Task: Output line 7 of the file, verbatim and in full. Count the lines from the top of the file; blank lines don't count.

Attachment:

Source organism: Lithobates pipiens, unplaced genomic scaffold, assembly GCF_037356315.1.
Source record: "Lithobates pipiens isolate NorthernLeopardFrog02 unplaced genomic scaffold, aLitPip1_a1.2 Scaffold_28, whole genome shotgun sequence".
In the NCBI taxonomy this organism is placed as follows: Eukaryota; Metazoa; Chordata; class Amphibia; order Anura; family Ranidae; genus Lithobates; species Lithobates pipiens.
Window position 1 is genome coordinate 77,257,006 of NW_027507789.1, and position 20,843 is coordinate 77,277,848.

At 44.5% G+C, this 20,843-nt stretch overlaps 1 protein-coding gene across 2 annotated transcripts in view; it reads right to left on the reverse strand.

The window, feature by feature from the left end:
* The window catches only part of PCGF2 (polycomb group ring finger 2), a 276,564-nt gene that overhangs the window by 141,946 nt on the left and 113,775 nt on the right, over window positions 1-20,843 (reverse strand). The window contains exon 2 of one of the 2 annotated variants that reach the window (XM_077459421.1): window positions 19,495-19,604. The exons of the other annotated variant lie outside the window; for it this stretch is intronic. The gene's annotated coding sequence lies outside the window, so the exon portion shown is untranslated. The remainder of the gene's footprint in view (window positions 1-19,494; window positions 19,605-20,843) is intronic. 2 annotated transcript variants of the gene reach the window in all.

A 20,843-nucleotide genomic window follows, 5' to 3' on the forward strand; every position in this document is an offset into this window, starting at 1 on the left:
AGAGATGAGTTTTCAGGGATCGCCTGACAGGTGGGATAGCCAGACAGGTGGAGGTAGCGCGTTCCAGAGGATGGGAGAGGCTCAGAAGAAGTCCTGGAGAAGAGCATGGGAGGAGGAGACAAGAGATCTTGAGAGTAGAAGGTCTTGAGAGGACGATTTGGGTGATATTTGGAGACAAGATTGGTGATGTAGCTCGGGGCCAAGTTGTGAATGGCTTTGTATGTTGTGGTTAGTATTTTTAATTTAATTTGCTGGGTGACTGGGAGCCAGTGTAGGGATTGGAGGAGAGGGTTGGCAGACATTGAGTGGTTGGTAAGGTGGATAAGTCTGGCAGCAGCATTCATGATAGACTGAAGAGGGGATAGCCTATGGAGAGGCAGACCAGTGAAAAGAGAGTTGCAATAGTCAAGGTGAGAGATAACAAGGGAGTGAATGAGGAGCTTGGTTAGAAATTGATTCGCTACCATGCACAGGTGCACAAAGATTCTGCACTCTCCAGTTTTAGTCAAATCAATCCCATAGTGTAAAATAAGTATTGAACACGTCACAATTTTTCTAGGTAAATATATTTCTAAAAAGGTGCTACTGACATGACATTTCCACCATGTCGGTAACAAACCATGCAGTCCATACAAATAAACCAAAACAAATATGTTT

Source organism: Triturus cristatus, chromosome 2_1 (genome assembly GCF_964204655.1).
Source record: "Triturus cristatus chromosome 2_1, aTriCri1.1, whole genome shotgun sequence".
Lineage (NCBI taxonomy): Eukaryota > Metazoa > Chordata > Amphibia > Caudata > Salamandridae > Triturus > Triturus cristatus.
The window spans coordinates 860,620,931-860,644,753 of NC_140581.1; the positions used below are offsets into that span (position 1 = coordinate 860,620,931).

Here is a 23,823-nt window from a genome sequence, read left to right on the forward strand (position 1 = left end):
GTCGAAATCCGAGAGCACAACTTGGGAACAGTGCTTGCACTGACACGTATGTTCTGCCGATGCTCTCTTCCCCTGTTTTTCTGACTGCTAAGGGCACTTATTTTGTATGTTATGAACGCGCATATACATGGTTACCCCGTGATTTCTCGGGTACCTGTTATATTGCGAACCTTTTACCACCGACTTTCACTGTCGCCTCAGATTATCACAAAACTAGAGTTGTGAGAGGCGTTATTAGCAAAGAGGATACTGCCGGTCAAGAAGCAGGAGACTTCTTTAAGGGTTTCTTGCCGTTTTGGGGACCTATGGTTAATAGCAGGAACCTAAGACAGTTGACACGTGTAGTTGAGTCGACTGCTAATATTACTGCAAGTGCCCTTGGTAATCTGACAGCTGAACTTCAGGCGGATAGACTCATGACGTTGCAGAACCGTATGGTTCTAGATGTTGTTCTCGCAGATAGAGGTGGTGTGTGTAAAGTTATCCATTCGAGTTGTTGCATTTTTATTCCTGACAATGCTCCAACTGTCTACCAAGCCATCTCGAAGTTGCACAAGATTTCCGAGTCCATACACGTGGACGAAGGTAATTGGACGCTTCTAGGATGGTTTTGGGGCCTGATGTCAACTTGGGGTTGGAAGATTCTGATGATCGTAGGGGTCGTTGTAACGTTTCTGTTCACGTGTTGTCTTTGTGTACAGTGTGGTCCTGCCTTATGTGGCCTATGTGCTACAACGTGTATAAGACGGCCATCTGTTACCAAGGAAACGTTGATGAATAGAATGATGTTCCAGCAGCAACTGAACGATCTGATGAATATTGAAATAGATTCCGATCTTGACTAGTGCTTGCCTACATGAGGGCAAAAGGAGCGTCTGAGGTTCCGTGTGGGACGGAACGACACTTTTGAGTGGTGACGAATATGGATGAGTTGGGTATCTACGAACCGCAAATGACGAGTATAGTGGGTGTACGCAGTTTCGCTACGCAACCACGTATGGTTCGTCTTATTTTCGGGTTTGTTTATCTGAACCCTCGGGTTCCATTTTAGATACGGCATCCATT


* The window catches only part of PCGF2 (polycomb group ring finger 2), a 276,564-nt gene that overhangs the window by 141,946 nt on the left and 113,775 nt on the right, over window positions 1-20,843 (reverse strand). The window contains exon 2 of one of the 2 annotated variants that reach the window (XM_077459421.1): window positions 19,495-19,604. The exons of the other annotated variant lie outside the window; for it this stretch is intronic. The gene's annotated coding sequence lies outside the window, so the exon portion shown is untranslated. The remainder of the gene's footprint in view (window positions 1-19,494; window positions 19,605-20,843) is intronic. 2 annotated transcript variants of the gene reach the window in all.